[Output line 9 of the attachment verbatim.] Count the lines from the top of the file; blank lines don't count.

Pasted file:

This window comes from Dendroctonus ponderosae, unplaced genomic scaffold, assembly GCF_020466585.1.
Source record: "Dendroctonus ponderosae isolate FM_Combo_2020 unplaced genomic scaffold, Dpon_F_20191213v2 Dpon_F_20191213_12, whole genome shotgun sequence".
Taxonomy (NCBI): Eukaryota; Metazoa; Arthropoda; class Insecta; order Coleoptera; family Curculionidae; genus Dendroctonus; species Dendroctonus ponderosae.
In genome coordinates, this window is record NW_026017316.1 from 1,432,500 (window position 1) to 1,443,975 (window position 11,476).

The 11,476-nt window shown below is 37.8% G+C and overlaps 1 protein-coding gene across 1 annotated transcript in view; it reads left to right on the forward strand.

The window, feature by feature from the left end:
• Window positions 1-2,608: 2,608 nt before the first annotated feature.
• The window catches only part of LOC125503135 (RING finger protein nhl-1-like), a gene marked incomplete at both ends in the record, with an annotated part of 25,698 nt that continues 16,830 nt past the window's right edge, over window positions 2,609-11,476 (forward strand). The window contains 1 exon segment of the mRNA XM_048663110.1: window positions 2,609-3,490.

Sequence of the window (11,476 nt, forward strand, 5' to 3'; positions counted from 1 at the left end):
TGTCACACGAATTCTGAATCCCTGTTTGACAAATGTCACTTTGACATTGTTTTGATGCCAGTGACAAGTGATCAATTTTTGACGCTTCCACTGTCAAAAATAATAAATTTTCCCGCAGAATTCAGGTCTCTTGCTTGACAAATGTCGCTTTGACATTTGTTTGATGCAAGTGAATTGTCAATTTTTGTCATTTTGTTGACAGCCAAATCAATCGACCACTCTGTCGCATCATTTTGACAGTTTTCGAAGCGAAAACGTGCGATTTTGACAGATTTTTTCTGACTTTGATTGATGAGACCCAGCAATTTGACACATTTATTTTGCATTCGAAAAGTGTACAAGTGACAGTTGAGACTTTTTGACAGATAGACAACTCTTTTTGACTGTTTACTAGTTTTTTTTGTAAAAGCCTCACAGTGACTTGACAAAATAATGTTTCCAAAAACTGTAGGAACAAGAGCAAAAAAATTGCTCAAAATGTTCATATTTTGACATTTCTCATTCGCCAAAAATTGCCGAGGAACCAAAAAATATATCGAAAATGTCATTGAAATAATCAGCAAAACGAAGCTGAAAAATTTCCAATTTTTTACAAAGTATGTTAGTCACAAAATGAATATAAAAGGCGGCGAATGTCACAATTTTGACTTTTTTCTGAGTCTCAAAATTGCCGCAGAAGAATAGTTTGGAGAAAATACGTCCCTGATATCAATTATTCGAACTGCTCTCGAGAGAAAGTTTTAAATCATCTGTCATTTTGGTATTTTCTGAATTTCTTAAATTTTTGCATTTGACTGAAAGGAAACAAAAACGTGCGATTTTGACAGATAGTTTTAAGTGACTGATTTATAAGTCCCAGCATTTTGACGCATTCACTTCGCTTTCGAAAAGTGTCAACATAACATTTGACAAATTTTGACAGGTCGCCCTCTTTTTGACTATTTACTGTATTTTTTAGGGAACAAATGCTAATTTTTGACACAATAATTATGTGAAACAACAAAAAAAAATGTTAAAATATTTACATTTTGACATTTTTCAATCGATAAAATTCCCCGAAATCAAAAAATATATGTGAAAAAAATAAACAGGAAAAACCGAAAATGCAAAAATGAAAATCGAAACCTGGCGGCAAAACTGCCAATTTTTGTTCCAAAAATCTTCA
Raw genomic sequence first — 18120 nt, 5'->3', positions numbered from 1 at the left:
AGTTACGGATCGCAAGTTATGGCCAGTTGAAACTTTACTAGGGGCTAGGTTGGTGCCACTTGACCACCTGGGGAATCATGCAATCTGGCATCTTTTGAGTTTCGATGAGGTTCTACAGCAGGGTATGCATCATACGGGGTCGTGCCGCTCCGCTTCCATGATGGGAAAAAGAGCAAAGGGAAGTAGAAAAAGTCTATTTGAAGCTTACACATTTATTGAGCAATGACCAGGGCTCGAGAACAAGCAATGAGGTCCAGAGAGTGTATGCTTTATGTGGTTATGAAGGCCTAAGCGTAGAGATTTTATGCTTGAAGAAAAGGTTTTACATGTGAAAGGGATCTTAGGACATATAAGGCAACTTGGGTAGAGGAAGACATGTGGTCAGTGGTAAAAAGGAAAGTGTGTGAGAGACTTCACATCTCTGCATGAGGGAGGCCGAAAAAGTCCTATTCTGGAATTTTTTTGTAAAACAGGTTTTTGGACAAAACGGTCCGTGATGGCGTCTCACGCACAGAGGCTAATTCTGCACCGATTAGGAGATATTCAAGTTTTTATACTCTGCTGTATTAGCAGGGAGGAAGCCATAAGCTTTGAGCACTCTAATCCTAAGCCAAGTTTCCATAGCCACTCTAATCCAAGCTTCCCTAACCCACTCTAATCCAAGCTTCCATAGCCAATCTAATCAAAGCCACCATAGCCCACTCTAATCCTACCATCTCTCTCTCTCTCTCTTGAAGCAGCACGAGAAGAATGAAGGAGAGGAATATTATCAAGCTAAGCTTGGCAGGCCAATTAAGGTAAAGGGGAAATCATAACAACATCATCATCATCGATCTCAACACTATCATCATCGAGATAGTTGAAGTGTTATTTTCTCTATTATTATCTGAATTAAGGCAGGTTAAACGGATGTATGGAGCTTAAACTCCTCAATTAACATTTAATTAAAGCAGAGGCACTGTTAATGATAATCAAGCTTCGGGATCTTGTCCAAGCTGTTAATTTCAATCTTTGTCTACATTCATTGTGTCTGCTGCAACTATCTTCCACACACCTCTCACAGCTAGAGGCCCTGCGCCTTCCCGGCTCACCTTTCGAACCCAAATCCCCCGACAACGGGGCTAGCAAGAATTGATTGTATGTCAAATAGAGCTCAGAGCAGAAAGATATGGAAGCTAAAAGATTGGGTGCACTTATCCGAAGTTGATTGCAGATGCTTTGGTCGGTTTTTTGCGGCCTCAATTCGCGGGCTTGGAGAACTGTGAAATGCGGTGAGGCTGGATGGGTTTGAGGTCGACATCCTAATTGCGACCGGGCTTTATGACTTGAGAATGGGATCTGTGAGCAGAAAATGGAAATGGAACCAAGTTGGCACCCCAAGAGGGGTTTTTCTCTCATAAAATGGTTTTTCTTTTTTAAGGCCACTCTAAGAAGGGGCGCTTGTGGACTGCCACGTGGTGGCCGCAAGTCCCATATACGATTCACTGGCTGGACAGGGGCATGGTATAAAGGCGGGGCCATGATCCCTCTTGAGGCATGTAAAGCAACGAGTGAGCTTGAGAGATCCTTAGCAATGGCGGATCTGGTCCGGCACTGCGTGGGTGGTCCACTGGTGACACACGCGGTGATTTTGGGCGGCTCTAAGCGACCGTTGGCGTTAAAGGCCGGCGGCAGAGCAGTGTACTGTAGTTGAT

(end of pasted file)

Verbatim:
Sequence of the window (11,476 nt, forward strand, 5' to 3'; positions counted from 1 at the left end):